Earlier today they made the decision to send the giant Space Launch System moon rocket back to the safety of Kennedy Space Center’s vehicle assembly building from its oceanfront launchpad.

Artemis 1 on the launchpad at Florida’s Kennedy Space Center.
Artemis 1 on the launchpad at Florida’s Kennedy Space Center. Photograph: Brynn Anderson/AP

It’s another frustration for the space agency, which has seen two launch attempts from Cape Canaveral thwarted in recent weeks because of technical issues.

The rocket’s 4.2 mile journey atop one of Nasa’s giant crawlers will take about 11 hours, and will further delay the next launch attempt into at least mid-October.

Bloomberg’s space reporter Loren Grush wonders if tonight’s Dart mission might prove somehow cathartic:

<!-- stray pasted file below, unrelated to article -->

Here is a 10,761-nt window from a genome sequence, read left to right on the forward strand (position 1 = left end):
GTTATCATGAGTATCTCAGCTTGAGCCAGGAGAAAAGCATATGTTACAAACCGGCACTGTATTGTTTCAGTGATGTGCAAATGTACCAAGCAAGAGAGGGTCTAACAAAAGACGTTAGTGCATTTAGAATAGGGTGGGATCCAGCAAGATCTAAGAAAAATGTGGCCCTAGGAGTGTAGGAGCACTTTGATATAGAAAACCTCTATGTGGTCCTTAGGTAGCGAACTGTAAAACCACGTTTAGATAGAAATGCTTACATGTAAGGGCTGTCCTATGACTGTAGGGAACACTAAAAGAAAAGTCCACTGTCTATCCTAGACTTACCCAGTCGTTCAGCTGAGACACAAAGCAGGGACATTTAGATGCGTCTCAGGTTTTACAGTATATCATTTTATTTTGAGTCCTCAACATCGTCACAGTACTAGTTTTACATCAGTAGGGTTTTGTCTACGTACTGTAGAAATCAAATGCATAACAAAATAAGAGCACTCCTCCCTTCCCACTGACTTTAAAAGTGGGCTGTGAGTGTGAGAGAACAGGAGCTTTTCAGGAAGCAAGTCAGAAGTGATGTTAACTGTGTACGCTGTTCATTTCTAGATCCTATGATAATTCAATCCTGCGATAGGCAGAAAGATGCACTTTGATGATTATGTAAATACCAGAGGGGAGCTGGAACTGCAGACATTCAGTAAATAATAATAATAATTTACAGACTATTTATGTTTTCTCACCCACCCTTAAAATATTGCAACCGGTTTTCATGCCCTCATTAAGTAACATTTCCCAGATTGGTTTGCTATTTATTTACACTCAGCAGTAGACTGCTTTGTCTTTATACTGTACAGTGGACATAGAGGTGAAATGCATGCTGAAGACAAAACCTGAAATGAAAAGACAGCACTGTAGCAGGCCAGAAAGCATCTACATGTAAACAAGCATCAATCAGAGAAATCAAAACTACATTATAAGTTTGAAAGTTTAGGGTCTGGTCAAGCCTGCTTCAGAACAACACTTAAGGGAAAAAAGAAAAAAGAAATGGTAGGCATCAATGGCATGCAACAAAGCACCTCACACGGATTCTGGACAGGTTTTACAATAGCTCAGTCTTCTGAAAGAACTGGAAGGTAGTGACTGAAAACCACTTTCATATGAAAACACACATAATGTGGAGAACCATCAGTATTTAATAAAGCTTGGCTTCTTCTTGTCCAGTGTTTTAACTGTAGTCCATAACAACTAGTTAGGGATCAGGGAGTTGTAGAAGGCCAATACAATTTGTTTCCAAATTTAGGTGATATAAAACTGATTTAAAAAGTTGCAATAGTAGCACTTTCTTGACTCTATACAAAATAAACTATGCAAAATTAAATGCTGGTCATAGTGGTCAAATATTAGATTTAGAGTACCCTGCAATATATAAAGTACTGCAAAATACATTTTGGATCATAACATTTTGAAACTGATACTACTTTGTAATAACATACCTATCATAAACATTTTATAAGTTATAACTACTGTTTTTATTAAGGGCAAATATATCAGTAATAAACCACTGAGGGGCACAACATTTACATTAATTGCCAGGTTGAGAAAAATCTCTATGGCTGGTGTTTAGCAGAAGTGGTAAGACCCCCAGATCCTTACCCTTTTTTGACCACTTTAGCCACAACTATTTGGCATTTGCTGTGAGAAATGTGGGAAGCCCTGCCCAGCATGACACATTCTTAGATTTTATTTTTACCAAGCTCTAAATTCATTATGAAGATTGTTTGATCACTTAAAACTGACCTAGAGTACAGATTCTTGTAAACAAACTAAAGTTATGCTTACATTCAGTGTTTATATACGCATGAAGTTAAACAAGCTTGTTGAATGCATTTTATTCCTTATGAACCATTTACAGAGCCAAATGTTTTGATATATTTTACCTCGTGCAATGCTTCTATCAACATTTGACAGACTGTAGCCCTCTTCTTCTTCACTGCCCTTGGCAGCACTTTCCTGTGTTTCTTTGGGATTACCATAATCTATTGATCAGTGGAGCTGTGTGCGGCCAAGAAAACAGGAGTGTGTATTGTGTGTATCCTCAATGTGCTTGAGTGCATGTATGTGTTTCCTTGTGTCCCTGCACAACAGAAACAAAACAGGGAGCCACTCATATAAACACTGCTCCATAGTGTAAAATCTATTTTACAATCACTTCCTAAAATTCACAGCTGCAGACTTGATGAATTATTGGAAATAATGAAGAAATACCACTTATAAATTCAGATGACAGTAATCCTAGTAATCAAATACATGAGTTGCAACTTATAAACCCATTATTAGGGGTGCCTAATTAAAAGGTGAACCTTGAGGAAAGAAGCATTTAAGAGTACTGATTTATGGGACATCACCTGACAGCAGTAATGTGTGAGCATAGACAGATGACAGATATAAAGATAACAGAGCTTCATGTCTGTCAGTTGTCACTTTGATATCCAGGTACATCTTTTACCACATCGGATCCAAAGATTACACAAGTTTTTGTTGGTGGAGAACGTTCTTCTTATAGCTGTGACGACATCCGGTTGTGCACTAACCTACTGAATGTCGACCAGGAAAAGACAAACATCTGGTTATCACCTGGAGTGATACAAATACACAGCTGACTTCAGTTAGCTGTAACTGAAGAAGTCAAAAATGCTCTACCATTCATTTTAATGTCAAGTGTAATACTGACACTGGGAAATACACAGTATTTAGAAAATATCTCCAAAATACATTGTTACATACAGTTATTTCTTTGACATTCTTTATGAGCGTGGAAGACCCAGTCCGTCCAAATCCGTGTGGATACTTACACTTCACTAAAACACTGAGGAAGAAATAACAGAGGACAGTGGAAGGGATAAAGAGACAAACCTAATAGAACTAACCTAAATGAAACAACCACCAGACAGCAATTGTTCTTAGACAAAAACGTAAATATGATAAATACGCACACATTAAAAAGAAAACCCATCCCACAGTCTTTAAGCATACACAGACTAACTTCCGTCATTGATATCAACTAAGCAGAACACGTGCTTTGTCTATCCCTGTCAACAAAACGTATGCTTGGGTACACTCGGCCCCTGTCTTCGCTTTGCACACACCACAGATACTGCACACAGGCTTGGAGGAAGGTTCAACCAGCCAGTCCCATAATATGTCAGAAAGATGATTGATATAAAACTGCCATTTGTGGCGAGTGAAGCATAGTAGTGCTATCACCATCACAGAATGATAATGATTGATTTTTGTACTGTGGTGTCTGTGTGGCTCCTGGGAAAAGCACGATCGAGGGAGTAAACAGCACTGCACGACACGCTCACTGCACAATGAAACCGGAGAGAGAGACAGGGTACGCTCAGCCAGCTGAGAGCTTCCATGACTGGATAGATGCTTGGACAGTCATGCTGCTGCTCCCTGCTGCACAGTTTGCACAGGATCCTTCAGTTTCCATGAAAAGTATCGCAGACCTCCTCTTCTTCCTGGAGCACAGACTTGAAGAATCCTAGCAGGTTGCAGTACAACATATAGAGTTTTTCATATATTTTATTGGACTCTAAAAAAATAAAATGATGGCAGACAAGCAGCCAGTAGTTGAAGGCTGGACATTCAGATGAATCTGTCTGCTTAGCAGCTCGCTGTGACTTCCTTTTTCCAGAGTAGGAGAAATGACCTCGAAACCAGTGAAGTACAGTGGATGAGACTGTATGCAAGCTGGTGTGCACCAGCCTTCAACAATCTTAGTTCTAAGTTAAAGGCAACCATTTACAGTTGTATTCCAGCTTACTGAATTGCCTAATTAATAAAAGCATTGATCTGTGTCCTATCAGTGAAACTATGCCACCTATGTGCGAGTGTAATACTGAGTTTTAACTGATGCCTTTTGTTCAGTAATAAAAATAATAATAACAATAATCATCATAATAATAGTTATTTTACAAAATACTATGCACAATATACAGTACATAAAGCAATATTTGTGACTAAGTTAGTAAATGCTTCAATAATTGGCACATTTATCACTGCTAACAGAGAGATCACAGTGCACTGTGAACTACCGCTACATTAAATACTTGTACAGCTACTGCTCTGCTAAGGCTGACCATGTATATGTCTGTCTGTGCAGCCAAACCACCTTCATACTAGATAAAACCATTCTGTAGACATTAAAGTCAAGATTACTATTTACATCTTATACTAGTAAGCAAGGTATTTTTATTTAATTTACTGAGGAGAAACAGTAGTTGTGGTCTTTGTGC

Bad News: NASA is rolling back the SLS ahead of Hurricane Ian, further delaying Artemis I
Good News: NASA will let out its frustrations by slamming into an asteroid tonight

— Loren Grush (@lorengrush) September 26, 2022

Here’s a few more details from Nasa about the target of tonight’s “planetary defense test”, the 525ft (160 metre) diameter Dimorphos.

It’s length is about the same of 1.5 football fields, and is the smaller of two asteroids in a double-asteroid system that the agency deems perfect for the mission. Dimorphos orbits the larger asteroid, Didymos (Greek for “twin”), every 11hr 55min.

According to this helpful account of the science behind the Dart mission from Nasa’s Jet Propulsion Laboratory:

Neither asteroid poses a threat to our planet, which is one reason why this asteroid system is the ideal place to test asteroid redirection techniques.